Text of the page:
Donald Trump has launched an attack on social media platforms after Twitter tagged some of his tweets with fact-check warnings. Tradefair brings you the latest from US politics...
"Twitter is now interfering in the 2020 presidential election."
- Donald Trump
Donald Trump has threatened to take action against social media platforms, saying his administration will "strongly regulate" or even "close them down" if they continue to "silence conservatives' voices".
It comes after Twitter added fact-check labels to the president's tweets for the first time. The tweets in question referred to mail-in ballots, which Trump has claimed increase the risk of voter fraud.
Jack Dorsey, the co-founder and CEO of Twitter, said the company wanted to make it clear where statements being made by the president are "in dispute" so "people can judge for themselves".
Trump posted a message on Twitter on Tuesday (May 26) claiming there is "no way" that mail-in ballots "will be anything less than substantially fraudulent".
"Mail boxes will be robbed, ballots will be forged and even illegally printed out and fraudulently signed," he added.
The president went on to say the governor of California, Gavin Newsom, is sending postal ballots to "millions of people" across the state "no matter who they are or how they got there", and this will be followed up by "professionals telling all of these people, many of whom have never even thought of voting before, how, and for whom, to vote".
"This will be a rigged election. No way!" he concluded
Twitter responded to Trump's tweets by adding a label that invited users to "Get the facts about mail-in ballots". This linked to a page that described the president's claims as "unsubstantiated", according to news outlets like CNN and the Washington Post, which Trump has frequently attacked and labelled "fake news".
In the past, the social platform has faced criticism for failing to take action on some of Trump's most controversial tweets. The Republican leader frequently uses Twitter to attack his political rivals and promote conspiracy theories.
The company this month introduced a new policy designed to combat misleading information amid the coronavirus pandemic.
Trump turns on Twitter
Shortly after the fact-check label was added to his Twitter posts, the president tweeted that the social network is "now interfering in the 2020 presidential election" and "completely stifling free speech".
He also took aim at social media in general, claiming these platforms censor their more conservative users.
"We saw what they attempted to do, and failed, in 2016. We can't let a more sophisticated version of that happen again," he continued. "Just like we can't let large-scale mail-in ballots take root in our country. It would be a free for all on cheating, forgery and the theft of ballots."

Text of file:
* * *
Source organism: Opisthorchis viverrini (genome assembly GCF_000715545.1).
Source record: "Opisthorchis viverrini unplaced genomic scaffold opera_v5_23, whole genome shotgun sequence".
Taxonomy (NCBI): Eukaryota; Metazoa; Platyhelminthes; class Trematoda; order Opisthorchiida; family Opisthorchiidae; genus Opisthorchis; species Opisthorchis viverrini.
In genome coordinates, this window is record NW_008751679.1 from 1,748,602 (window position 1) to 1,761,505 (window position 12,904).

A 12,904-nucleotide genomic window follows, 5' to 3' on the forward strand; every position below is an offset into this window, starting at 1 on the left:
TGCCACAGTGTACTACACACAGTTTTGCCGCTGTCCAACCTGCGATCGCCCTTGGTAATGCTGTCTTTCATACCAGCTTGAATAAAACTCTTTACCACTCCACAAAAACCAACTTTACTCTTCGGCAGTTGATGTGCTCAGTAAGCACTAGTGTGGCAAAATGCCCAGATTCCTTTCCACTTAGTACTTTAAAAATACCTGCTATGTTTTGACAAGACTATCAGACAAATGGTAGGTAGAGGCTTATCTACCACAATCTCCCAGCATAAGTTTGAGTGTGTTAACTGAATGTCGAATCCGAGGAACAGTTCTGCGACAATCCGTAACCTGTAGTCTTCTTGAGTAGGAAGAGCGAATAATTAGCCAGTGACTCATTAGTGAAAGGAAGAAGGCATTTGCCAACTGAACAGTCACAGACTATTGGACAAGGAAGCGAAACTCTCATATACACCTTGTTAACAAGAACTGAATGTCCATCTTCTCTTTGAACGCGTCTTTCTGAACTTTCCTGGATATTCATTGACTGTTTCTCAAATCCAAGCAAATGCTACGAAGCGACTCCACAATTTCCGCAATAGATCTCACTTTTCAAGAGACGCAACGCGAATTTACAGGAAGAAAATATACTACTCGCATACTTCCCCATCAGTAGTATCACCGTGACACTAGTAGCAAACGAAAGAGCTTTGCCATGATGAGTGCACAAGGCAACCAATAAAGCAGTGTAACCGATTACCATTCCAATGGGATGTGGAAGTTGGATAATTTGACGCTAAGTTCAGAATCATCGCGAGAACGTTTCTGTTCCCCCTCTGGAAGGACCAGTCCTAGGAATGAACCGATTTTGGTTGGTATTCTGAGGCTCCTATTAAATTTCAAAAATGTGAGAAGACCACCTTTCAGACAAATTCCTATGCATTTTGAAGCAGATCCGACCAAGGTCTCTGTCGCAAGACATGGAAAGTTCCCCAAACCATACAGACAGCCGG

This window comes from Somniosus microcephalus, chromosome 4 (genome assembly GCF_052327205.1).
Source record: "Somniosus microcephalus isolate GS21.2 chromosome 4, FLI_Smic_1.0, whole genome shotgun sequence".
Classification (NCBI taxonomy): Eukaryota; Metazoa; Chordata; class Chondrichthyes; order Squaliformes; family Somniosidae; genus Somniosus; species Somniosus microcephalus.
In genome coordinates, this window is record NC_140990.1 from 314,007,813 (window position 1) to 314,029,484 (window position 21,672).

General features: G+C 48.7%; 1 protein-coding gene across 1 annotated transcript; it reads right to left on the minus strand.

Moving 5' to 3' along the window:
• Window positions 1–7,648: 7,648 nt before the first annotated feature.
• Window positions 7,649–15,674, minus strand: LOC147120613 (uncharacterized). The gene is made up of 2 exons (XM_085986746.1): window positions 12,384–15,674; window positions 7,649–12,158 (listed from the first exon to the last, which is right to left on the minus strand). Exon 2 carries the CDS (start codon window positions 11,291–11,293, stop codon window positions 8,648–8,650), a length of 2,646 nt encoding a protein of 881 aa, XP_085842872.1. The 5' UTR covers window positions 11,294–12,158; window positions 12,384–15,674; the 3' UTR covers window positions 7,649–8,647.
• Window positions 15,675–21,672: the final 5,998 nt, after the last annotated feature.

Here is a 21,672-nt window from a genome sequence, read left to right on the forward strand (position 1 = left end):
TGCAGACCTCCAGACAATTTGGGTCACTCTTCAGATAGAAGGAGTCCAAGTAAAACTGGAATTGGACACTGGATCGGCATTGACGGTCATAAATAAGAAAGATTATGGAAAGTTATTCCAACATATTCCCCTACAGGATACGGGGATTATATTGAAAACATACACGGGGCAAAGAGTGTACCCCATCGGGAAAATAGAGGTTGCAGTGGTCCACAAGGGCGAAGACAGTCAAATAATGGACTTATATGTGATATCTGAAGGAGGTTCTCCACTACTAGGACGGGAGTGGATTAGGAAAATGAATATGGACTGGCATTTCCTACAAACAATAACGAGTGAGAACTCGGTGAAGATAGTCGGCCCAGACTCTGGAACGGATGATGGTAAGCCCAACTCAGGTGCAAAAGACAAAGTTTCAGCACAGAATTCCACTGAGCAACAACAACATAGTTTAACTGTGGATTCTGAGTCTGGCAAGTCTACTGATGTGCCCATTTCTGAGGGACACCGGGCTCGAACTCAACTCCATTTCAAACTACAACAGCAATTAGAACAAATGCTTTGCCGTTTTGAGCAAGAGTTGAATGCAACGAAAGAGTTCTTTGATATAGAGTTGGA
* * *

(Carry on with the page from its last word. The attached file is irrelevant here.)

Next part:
It was then reported that the president was planning to sign an executive order targeting social media firms, although there was little detail about what the order would involve and how Trump plans to introduce new regulations without Congress passing legislation.
According to the Wall Street Journal, a draft order that Trump is set to sign today would aim to limit some of the legal protections that social media networks and online platforms receive under federal law.
'Arbiter of truth'
The dispute prompted a response from Facebook CEO Mark Zuckerberg, who told Fox News his own company's policy was different to Twitter's on this subject.
He said Facebook "shouldn't be the arbiter of truth of everything that people say online", adding: "Private companies probably shouldn't be, especially these platform companies, shouldn't be in the position of doing that."
Responding to the president's threat to take action against social media giants and possibly even close them down, Zuckerberg said: "I think a government choosing to censor a platform because they're worried about censorship doesn't exactly strike me as the right reflex there."
Dorsey set out his own and his company's position on the subject, saying he is the person ultimately accountable for the firm's actions. He also insisted that Twitter would continue to "point out incorrect or disputed information about elections globally" and was not seeking to be an "arbiter of truth".
"Our intention is to connect the dots of conflicting statements and show the information in dispute so people can judge for themselves," Dorsey tweeted.
Shares in both Twitter and Facebook fell during Wednesday's trading session. The tech-focused Nasdaq Composite was up by 0.77% yesterday, while the Dow Jones Industrial Average gained 2.21% and the S&P 500 rose by 1.48%.
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